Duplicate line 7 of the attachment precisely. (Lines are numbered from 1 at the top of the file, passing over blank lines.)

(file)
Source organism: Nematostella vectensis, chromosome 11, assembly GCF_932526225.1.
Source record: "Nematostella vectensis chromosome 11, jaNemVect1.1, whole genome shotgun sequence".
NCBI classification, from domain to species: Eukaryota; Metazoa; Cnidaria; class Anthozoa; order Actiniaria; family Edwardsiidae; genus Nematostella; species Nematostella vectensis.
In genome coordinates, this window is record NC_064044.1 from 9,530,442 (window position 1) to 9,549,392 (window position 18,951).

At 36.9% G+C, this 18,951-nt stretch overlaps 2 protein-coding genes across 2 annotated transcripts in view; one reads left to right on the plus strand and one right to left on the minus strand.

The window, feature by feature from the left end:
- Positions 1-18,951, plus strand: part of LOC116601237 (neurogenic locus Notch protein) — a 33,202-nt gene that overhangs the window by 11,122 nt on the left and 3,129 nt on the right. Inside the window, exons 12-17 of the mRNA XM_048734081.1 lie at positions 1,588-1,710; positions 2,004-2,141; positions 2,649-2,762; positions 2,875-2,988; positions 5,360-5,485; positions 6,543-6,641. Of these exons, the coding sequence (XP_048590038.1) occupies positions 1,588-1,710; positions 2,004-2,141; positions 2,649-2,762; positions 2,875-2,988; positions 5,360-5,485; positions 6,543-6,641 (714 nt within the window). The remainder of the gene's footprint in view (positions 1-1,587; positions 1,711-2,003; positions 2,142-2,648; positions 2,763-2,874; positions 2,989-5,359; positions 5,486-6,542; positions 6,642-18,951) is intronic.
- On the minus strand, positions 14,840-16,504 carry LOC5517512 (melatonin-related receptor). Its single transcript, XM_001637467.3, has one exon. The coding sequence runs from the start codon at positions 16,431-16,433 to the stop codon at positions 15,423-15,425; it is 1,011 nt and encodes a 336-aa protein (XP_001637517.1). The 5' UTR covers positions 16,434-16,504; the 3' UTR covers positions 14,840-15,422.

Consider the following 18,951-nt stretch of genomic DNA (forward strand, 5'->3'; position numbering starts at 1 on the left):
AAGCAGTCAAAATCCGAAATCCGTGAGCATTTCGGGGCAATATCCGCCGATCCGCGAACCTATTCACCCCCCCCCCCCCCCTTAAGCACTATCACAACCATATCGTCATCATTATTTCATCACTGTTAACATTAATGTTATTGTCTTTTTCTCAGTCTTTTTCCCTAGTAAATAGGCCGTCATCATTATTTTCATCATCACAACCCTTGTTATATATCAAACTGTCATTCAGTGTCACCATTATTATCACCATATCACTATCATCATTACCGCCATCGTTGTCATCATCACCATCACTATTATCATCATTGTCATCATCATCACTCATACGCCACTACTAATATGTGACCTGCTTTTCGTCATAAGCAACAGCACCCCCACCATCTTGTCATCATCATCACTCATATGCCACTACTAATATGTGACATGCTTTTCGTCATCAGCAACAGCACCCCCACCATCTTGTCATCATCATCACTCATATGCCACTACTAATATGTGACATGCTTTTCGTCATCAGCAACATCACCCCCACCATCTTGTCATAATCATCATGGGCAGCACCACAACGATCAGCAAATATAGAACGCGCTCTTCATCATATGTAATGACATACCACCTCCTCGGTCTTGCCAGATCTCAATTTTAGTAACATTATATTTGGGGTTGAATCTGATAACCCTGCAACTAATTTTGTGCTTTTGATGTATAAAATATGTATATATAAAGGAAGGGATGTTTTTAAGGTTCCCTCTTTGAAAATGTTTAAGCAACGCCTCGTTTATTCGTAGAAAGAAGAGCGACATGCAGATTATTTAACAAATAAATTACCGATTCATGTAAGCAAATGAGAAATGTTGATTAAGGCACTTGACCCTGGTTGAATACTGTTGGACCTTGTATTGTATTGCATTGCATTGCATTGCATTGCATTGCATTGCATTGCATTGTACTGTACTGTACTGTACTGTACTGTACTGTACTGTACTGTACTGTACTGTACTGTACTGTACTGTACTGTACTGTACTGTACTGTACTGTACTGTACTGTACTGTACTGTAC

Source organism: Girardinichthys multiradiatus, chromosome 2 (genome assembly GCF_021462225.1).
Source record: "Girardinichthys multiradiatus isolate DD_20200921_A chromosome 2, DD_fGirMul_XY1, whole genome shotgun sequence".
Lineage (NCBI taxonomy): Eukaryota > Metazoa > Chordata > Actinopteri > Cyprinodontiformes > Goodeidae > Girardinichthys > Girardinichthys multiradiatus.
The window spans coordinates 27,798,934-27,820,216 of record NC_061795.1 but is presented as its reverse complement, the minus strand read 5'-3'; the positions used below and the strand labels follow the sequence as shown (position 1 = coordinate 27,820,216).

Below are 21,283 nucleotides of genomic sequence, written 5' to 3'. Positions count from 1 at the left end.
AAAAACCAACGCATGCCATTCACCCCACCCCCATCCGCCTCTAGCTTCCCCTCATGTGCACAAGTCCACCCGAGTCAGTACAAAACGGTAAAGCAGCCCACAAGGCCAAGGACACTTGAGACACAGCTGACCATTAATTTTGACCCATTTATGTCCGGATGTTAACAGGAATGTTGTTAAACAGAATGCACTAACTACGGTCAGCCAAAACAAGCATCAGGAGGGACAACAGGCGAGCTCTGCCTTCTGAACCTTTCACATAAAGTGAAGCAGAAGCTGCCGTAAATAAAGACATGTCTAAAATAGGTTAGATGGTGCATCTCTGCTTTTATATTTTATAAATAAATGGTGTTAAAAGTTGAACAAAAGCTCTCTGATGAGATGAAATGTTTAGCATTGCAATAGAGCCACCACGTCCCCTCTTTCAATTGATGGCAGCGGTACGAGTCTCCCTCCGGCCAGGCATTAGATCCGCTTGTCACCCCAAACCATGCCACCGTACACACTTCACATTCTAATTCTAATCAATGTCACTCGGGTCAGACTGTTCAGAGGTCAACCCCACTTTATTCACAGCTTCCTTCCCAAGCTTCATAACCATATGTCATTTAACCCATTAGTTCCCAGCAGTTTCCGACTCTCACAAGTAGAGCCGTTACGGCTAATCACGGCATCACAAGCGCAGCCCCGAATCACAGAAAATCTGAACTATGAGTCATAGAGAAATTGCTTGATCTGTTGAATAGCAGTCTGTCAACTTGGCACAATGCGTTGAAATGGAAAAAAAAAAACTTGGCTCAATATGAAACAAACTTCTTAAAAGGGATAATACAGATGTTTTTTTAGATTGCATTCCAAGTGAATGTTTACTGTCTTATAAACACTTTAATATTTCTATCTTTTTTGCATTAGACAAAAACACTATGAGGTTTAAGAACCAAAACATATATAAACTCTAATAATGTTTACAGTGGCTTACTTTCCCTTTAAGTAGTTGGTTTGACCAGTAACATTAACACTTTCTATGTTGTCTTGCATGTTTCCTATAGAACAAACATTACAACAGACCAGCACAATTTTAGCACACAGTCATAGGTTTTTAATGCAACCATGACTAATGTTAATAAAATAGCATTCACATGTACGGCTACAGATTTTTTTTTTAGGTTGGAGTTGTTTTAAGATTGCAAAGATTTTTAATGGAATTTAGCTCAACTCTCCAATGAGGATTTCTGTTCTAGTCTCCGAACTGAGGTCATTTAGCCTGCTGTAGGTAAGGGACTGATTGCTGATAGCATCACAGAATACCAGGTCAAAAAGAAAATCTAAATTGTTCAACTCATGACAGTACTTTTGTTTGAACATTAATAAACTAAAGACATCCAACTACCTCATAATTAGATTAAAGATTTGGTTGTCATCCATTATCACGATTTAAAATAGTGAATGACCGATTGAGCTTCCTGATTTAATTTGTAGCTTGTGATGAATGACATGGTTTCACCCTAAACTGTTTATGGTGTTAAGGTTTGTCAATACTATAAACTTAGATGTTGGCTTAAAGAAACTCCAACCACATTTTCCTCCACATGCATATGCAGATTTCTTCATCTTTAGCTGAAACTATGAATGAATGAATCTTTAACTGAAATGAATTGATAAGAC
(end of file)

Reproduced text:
- Positions 1-18,951, plus strand: part of LOC116601237 (neurogenic locus Notch protein) — a 33,202-nt gene that overhangs the window by 11,122 nt on the left and 3,129 nt on the right. Inside the window, exons 12-17 of the mRNA XM_048734081.1 lie at positions 1,588-1,710; positions 2,004-2,141; positions 2,649-2,762; positions 2,875-2,988; positions 5,360-5,485; positions 6,543-6,641. Of these exons, the coding sequence (XP_048590038.1) occupies positions 1,588-1,710; positions 2,004-2,141; positions 2,649-2,762; positions 2,875-2,988; positions 5,360-5,485; positions 6,543-6,641 (714 nt within the window). The remainder of the gene's footprint in view (positions 1-1,587; positions 1,711-2,003; positions 2,142-2,648; positions 2,763-2,874; positions 2,989-5,359; positions 5,486-6,542; positions 6,642-18,951) is intronic.